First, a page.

The first book in the Children of Time SF series.


Publication year: 2015

Format: Audio

Running time: 16 hours, 31 minutes

Narrator: Mel Hudson

I haven’t read a book like this before. It has an alien perspective and a human perspective.

In the distant future, humans have engineered a nano-virus that can “elevate” an animal to a human level of intelligence and consciousness. The virus will also accelerate the process. Doctor Avrana Kern needs to spread human intelligence throughout the stars. She starts by seeding an alien planet with monkeys and the virus. Their evolution will, of course, take thousands of years, so she won’t be there to witness it. Instead, she will seed other planets. Unfortunately, Earth has a strong movement against tampering with other planets. One of those people infiltrated Kern’s mission and sabotages the launch of the monkeys to the planet. He also destroys Kern’s ship and the monkeys. Kern manages to upload her mind to the satellite she has left orbiting the alien planet. The virus spreads on the planet but doesn’t have Earthlike mammals to infect. Instead, it infests spiders.

A couple of thousand years later, humanity’s last ark ship the Gilgamesh is nearing Kern’s world. The ship simply doesn’t have the resources to maintain its cargo of thousands of cryosleeping humans infinitely. So, based on old, old records the ship’s captain, Guyen, has chosen this world as most likely to be able to support human life. He wakes up a classicist, Holsten, who has studied the old Earth. Guyen commands Holsten to translate the old Empire’s language and contact the satellite around the planet.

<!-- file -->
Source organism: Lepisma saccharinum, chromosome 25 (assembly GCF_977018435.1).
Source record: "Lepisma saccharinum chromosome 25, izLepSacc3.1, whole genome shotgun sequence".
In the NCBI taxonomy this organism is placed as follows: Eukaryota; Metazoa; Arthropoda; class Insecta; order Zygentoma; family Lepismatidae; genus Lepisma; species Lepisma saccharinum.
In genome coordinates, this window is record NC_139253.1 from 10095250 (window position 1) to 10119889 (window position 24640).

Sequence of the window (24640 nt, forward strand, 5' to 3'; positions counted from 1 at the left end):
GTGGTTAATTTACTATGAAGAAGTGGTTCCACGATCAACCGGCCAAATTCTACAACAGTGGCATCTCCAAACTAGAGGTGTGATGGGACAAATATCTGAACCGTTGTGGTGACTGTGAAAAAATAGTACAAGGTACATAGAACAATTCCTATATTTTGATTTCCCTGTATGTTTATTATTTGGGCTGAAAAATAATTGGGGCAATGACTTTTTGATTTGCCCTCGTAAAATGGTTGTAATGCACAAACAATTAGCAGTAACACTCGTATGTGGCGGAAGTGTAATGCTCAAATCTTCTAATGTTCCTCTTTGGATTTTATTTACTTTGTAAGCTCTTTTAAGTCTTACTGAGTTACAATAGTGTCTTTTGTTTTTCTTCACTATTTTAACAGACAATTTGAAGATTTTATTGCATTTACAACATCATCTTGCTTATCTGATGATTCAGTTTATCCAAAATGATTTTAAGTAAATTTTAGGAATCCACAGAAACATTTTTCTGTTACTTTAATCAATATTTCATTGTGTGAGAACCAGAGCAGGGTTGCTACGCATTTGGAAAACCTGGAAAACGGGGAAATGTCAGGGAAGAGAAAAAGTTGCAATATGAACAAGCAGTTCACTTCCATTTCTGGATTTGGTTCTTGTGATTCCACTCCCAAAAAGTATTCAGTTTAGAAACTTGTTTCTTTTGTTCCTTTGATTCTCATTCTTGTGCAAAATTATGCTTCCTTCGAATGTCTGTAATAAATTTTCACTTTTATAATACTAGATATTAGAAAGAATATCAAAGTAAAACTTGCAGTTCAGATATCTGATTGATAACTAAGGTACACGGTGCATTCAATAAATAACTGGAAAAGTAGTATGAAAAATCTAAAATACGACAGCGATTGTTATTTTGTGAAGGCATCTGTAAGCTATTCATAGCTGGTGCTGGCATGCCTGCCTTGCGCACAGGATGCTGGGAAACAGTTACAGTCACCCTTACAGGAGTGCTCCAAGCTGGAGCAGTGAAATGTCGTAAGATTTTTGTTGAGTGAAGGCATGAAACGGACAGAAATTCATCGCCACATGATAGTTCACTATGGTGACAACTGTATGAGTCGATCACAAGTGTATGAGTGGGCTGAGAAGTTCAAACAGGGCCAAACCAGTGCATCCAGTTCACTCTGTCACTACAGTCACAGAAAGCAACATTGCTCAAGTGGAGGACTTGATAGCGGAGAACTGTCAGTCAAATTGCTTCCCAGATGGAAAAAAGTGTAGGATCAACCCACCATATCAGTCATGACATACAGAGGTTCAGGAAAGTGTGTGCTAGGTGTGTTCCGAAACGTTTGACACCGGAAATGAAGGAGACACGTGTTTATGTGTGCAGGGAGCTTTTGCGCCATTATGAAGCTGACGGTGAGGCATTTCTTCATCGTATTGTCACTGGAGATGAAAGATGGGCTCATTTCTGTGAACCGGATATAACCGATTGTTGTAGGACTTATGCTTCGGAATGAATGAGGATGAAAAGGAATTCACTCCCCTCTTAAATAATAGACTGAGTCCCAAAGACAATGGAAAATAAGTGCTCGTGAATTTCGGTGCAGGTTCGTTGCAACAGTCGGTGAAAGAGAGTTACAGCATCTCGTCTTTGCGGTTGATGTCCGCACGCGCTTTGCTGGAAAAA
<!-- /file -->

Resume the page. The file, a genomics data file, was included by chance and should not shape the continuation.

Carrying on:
Meanwhile on the planet, the spiders have grown intelligent and are forming societies. We see through the eyes of Portia and her descendants how the spiders develop languages and customs. Eventually, they also form religion and organized warfare. They also keep ants as servants. Because of their different physiology, their language isn’t human-like and they command ants through scents.

The humans aboard the Gilgamesh start to fight among themselves (as usual). Holsten is in cryosleep for much of the time and each time when he wakes up, the situation has changed. However, I was far more interested in the spiders. The curious spiders with their scientific mindsets seemed more interesting than the power-hungry and increasingly savage humans who just love to fight each other. Of course, the two species are heading toward a confrontation.

The writing styles for the two factions are different. Holsten is the POV character in the human chapters which are written in a tight third POV. But the spider chapters are from an omniscient view. They have a spider POV character but the narrator also summarises the development of the spider society.

This was a very entertaining and compelling read. The final chapter continues the story but it’s not a cliffhanger.